The three top politicians in the state of Massachusetts have publicly said they want casino gaming that will create jobs and bring needed revenue to the state treasury. There is not any concensus among the governor and key figures in the state legisture as to what form the gaming will take. This installment of The Tribe In The Media is a Boston Globe article on the status of proposed gaming in Massachusetts.
Casinos get boost as DeLeo signs on
Joins Patrick, Murray in push for gaming
By Matt Viser
The Boston Globe Staff
September 19, 2009
House Speaker Robert A. DeLeo expressed strong support yesterday for bringing resort-style casinos to Massachusetts, one of the clearest indications yet that lawmakers are poised to expand gambling as they seek fresh revenues in a down economy.
In a separate speech yesterday morning, Senate President Therese Murray also made the case that Massachusetts should legalize casinos, asserting that they would bring hundreds of new jobs and capture money currently going to Foxwoods and Mohegan Sun in Connecticut.
The comments by DeLeo and Murray put the state’s top three political leaders on similar ground in support of resort-style casinos for the first time as the Legislature plans to begin considering a major bill as early as next month.
DeLeo has been a supporter of expanded gambling, but in the past has put an emphasis on installing slot machines at racetracks instead of building resort-style casinos complete with amenities such as hotels, shops, and golf courses.
“Given the importance of economic development, as well as the vital need for revenue, I have expanded my thinking,’’ DeLeo said in an address in Waltham to a meeting of Associated Industries of Massachusetts. “In addition to my backing of slots, I now support resort casinos.’’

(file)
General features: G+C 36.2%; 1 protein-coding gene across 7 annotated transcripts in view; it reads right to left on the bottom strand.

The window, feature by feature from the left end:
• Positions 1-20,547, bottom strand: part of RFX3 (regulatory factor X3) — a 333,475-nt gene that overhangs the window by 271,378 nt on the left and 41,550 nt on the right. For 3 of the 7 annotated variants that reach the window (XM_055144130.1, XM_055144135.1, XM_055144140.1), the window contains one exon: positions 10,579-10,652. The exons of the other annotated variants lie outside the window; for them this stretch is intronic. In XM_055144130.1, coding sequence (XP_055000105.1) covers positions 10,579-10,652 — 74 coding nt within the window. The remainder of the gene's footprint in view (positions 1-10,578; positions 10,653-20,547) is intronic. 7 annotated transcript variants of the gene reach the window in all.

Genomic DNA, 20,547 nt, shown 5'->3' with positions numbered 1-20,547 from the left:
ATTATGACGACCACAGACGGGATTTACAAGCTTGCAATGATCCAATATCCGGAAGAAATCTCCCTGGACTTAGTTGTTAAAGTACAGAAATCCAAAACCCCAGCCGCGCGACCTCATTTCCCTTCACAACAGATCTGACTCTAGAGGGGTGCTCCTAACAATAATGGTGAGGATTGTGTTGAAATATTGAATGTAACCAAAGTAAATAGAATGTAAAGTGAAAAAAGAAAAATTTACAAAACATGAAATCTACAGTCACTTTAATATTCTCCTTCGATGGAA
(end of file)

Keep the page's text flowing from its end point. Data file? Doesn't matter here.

At about the same time, Murray, speaking to the Plymouth Area Chamber of Commerce, said: “The reality is that hundreds of millions of dollars are going to Connecticut casinos from Massachusetts residents every year. We need to explore ways how we can capture that revenue.’’
She said building casinos would means hundreds of construction jobs, as well as permanent employment once the casinos open.
In an interview yesterday, DeLeo said House lawmakers are drafting legislation, with hearings likely to begin next month.
A debate before the full House, he said, could begin before lawmakers recess in mid-November, but seems more likely early next year.
Governor Deval Patrick’s plan to license three resort casinos was defeated last year, in large part because of opposition by House Speaker Salvatore F. DiMasi.
With DiMasi now out of office, the debate has shifted dramatically: It is no longer about whether Massachusetts will see expanded gaming, but when and in what form.
“What has interested me all along is the jobs and the revenue,’’ Patrick told reporters yesterday in the Berkshires. “And I think there is a way to do this that maximizes the jobs and revenues and minimizes - not eliminates, minimizes - the adverse impacts.’’
Still, the casino industry has struggled mightily with the economic downturn, forcing many developers to scale back projects and focus on retaining their current properties, rather than on adding new ones.